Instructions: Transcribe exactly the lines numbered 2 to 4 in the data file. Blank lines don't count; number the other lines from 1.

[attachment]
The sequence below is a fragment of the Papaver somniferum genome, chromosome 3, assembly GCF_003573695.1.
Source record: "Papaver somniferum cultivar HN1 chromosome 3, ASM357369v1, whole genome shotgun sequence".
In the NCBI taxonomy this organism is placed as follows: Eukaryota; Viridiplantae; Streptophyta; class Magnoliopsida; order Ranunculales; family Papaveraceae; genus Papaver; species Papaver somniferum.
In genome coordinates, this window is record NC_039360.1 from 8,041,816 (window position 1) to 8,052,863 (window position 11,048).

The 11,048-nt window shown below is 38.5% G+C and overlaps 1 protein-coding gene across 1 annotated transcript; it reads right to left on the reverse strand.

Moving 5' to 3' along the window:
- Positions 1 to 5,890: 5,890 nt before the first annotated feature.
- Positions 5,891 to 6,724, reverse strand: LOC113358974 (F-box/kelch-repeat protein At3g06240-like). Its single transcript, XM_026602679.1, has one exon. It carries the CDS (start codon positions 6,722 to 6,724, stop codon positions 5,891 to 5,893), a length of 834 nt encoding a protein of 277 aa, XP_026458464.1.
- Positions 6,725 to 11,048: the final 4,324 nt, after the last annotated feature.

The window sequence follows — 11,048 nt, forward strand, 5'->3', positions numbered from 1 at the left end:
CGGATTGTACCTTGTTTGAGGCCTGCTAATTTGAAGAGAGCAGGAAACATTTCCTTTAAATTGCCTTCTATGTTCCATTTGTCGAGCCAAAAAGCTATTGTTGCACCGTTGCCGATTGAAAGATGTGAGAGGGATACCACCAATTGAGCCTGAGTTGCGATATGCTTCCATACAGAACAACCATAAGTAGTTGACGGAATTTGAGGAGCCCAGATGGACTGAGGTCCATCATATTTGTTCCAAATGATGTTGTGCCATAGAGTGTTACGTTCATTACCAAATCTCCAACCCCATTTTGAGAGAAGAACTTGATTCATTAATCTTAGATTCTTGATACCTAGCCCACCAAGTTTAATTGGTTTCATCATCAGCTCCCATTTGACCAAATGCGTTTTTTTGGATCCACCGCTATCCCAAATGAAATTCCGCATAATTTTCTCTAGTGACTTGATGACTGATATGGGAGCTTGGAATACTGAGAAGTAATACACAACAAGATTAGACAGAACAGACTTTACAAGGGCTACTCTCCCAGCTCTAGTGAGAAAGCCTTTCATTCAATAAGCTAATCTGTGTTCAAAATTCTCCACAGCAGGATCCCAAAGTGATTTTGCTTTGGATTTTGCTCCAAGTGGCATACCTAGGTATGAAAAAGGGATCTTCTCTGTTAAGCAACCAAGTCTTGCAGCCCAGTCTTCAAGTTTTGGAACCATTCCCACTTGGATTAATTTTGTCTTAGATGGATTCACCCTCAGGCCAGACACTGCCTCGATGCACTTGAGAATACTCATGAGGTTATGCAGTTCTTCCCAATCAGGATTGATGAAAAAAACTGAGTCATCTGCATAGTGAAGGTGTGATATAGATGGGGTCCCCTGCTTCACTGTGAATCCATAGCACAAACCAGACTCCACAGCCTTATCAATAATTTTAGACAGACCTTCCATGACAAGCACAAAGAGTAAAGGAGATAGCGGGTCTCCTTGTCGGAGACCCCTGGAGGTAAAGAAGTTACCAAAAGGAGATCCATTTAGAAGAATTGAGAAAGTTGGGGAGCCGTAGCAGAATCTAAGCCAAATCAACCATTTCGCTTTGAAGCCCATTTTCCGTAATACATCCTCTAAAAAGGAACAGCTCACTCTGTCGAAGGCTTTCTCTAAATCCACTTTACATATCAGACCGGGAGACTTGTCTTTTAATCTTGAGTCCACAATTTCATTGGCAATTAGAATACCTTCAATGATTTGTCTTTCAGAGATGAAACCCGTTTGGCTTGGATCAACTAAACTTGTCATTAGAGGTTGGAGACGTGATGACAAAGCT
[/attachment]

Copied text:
Source record: "Papaver somniferum cultivar HN1 chromosome 3, ASM357369v1, whole genome shotgun sequence".
In the NCBI taxonomy this organism is placed as follows: Eukaryota; Viridiplantae; Streptophyta; class Magnoliopsida; order Ranunculales; family Papaveraceae; genus Papaver; species Papaver somniferum.
In genome coordinates, this window is record NC_039360.1 from 8,041,816 (window position 1) to 8,052,863 (window position 11,048).